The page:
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Winning the war against Aids

HEALTH

Winning the war against Aids

Uganda was one of the countries in East Africa that had been devastated by the Aids epidemic that raged across the continent from the 1990s onwards. Aids is still a major health problem in Africa but a sustained campaign and significant cultural changes have seen a dramatic drop in infections. Uganda, reports Epajjar Ojulu, is winning the war against the dreaded disease.

For a long time after the Human Immunodeficiency Virus (HIV) hit Uganda in the early 1980s, being diagnosed with HIV/AIDS was tantamount to being handed a death warrant. At the time, no one knew anything about the disease.

What everyone knew was the disease emaciated its victims to skeletons. For this reason it was baptised “slim”. In Uganda witchcraft is usually blamed for any mysterious or unknown calamity and HIV was no exception. For a long time the population lived in despondency and despair.

Today there is optimism among Ugandans that what was once an intractable disease, which has tormented them for four decades, is facing defeat.

Health minister Dr Jane Ruth Aceng says the multi-sectoral and multipronged approach against the virus has not only reduced the infection rate from a whopping 27% in 1990 to 6.5% in 2017, it has also handed a lifeline to the 1.3m Ugandans carrying the virus, who for long believed they were as good as dead.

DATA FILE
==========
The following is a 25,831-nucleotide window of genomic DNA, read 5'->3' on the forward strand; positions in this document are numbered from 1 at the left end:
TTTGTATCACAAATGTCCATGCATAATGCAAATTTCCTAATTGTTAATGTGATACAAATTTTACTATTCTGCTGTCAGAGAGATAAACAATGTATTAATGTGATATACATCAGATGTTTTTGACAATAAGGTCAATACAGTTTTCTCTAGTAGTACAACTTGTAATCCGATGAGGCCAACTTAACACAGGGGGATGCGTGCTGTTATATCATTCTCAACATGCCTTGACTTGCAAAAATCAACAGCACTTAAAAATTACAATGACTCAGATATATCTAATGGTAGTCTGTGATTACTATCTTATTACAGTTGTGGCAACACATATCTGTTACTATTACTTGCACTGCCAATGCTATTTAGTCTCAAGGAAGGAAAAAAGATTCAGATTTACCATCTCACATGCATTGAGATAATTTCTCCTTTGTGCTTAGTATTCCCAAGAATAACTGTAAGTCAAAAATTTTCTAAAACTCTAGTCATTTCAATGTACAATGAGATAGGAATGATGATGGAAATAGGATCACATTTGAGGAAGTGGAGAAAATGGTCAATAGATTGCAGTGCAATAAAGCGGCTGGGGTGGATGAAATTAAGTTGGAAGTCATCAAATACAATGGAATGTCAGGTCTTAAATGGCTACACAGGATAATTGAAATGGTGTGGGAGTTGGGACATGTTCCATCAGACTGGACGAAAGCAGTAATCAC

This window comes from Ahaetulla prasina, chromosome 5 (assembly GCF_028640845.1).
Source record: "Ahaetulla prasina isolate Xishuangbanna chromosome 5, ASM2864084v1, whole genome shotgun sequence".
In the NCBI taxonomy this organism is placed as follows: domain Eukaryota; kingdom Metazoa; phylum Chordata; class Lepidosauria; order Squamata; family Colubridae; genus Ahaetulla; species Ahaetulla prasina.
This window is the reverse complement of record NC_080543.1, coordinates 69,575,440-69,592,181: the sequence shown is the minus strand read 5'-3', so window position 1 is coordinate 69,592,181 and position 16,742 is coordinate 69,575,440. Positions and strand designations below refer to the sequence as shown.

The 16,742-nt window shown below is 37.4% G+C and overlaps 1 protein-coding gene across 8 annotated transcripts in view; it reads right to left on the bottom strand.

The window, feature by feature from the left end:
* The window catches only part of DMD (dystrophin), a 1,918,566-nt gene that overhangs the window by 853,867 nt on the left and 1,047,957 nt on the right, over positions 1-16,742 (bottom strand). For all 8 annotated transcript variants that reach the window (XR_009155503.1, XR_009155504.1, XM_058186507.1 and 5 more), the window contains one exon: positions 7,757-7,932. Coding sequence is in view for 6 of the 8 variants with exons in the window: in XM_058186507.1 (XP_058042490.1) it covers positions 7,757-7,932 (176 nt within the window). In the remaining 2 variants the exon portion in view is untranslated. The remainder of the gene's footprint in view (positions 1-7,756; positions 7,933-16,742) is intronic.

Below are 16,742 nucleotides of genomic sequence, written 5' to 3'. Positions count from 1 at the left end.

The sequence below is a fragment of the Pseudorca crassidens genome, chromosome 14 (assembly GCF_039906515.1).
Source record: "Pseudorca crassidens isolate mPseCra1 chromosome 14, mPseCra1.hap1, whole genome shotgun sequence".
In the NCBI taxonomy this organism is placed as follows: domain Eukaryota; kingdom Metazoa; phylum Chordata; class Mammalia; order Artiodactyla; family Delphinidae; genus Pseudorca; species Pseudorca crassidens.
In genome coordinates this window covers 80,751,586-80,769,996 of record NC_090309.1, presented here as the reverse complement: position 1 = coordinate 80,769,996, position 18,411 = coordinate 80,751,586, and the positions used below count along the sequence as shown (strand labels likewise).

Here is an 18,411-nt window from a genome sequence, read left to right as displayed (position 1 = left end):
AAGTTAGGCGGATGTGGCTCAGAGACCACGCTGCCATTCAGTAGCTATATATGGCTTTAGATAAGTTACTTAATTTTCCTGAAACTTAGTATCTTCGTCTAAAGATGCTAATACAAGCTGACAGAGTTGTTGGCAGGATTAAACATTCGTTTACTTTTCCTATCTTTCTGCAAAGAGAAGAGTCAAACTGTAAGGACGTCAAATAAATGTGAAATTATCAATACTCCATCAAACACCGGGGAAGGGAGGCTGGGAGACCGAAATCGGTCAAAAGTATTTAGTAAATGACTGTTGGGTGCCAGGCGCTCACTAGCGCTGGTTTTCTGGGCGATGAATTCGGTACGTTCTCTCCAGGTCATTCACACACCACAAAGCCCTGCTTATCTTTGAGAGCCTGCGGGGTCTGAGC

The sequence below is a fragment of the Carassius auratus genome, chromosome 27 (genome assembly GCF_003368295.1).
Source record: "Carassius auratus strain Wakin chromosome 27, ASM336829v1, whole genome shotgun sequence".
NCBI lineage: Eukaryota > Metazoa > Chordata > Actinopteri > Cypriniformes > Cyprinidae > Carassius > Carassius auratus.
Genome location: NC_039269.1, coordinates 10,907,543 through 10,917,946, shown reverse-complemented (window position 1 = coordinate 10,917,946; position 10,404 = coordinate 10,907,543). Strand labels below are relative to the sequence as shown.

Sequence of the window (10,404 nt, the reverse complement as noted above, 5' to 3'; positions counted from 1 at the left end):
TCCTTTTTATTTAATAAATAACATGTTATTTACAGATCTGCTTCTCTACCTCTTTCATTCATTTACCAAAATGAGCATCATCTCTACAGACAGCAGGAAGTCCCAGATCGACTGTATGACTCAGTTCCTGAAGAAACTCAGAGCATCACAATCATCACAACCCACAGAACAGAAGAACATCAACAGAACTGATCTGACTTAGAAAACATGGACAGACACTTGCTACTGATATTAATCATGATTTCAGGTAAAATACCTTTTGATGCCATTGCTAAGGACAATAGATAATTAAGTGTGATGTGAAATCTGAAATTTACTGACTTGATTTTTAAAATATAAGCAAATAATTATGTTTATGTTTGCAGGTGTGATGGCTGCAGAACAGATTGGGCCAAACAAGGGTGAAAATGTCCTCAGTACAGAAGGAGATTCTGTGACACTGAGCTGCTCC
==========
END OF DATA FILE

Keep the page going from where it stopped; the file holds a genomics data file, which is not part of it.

Today, they know they can live normal lives like any other person. The minister says that over 90% of the people carrying the virus have access to anti-retroviral drugs, the modern therapy, which stops the HIV virus from multiplying.

The country has come a long way in the fight against HIV/Aids. At the time the disease first struck, Uganda had just emerged from the 1979 war that routed the notorious dictator Idi Amin from power. The Amin regime had ravaged the country, including its healthcare infrastructure.

The HIV entry point and epicentre was the south-western region, from neighbouring Tanzania and not far away, the Democratic Republic of Congo, where according to Science magazine, the virus is suspected to have made its entry into humans from chimpanzees. Science has documented a man who died of AIDS, the acquired immunodeficiency syndrome’s symptoms, in DRC’s capital, Kinshasa, way back in 1959.